Message in a Bottle
Packaging is the quickest route to success in the world of drug counterfeiting. If you can replicate a drug’s box or bottle, most consumers won’t notice what’s inside.
Fake Viagra is a huge global business: Millions of counterfeit Viagra pills are manufactured each year and sold for tens of millions of dollars. But to understand why Viagra is one of the world’s most faked drugs, you have to understand the costs that go into making the knockoff blue pills. In both China and India, a kilogram of sildenafil citrate, the active ingredient in Viagra, costs $60. Diluted into thousands of fake tablets and slipped into the United States for sale, that single $60 kilogram can be worth as much as $300,000. (That’s a higher markup than cocaine, with lower penalties for getting caught.) Even if a Viagra counterfeiter in India makes pills at 100 percent strength, he will still probably spend more on packaging than pills. He can produce a 30-pill bottle for about 33 cents, spending 15 cents on the tablets and 18 cents on a near-perfect label and bottle. Of course, if the counterfeiter uses sugar or chalk instead of the active ingredient, the price of production plummets. Then, packaging might take up nearly 90 percent of manufacturing costs.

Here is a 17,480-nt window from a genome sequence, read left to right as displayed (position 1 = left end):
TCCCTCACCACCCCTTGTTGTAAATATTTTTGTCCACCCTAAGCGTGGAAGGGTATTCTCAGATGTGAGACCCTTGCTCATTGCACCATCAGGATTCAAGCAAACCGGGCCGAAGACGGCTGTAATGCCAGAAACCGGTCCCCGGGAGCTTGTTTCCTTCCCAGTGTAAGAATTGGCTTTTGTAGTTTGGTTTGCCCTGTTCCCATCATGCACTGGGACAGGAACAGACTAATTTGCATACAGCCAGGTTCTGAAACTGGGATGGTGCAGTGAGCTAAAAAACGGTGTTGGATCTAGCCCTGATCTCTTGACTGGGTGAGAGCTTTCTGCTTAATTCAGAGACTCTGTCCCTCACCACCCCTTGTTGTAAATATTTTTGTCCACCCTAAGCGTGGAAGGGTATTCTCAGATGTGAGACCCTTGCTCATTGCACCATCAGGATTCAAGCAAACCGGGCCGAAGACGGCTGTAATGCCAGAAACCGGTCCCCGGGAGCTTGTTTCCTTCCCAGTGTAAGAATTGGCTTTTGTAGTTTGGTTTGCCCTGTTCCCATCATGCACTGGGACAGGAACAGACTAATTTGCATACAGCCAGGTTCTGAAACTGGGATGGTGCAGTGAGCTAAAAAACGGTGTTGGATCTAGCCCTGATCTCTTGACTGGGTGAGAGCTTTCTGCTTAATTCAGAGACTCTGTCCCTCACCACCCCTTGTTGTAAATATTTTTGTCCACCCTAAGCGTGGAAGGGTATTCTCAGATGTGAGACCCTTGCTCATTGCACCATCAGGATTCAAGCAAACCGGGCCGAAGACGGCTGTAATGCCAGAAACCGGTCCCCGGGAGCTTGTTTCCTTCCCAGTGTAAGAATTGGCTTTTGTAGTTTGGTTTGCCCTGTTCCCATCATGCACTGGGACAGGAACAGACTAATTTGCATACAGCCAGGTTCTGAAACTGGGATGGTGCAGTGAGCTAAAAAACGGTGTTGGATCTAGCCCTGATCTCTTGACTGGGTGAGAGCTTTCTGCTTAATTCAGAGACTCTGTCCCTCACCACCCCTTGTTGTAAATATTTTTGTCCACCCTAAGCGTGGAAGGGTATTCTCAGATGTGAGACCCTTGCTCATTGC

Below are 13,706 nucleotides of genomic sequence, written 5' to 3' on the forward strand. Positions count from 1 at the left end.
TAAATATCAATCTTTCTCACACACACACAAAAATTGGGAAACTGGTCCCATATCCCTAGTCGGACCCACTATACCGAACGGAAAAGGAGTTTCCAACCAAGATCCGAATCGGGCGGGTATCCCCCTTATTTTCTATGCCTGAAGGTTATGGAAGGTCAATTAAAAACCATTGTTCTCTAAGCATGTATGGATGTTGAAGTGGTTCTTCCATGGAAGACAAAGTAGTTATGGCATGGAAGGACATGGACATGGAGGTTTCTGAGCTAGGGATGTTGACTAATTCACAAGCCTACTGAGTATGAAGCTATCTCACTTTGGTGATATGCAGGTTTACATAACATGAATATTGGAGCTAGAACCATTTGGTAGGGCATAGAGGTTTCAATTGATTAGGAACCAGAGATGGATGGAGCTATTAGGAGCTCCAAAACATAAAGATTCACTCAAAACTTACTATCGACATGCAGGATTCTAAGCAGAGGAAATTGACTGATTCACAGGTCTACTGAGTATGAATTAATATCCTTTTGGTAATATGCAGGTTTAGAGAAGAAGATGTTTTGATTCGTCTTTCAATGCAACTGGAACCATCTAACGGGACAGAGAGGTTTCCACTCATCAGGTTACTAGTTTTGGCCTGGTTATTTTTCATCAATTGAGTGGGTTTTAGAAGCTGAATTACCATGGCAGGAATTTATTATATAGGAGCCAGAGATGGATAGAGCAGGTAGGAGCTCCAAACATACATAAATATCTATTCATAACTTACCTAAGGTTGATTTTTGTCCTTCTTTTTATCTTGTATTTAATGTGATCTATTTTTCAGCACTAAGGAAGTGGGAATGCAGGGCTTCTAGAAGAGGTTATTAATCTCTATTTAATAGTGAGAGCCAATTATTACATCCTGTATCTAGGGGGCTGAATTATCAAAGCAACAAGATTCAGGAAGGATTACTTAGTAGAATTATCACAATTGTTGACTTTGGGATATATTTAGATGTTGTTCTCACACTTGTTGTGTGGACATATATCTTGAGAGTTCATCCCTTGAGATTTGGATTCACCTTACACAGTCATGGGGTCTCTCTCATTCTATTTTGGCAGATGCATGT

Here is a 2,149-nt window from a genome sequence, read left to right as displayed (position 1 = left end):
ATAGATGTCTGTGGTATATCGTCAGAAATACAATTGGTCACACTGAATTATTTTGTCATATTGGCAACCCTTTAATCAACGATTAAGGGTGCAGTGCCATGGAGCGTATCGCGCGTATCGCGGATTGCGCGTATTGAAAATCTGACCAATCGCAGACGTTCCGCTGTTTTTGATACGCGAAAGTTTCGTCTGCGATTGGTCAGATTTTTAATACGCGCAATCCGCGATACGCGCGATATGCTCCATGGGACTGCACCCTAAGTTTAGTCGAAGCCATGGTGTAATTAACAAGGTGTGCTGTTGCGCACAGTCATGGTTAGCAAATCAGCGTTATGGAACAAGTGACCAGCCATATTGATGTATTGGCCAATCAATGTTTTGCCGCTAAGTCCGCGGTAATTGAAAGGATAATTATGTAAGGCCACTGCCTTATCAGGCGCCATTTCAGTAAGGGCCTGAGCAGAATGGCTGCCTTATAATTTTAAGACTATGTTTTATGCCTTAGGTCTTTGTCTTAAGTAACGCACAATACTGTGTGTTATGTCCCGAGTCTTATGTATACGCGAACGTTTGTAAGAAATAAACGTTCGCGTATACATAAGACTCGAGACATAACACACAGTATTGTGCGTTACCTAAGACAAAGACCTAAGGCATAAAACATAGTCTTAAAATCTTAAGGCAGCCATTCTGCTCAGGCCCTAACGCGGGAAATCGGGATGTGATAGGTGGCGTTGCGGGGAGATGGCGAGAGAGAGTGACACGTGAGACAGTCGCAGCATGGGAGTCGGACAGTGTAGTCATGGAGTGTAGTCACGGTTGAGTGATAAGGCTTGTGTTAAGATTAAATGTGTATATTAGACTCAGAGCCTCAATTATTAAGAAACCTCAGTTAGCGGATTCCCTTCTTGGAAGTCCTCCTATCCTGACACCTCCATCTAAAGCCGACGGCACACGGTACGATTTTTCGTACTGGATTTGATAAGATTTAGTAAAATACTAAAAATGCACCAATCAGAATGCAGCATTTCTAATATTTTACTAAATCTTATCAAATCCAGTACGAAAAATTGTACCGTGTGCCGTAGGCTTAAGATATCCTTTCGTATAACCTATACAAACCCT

It is widely believed that if pharmaceutical companies would simply lower their prices on drugs, counterfeiters would have less incentive to make fakes. Intuitively, it makes sense; smaller profit margins should be a deterrent. Unfortunately, it doesn’t work that way. Counterfeiters can accept tiny margins on each product sold — as long as they move millions of pieces of merchandise. Take a Johnson’s bar of soap, like one I saw recently in a Delhi market. The genuine product can be bought in a shop for just 60 cents, but the soap on sale that day was a fake. The bar itself was made of low-grade cleanser; the packaging, however, was nearly identical to the real thing. The counterfeiter may only make a cent or two in profits on each bar of soap, but he will manufacture and sell thousands, perhaps millions, of bars. If counterfeiters will go to this much trouble to fake a bar of soap, the cost of genuine drugs — no matter how cheap — will always make it worth their time.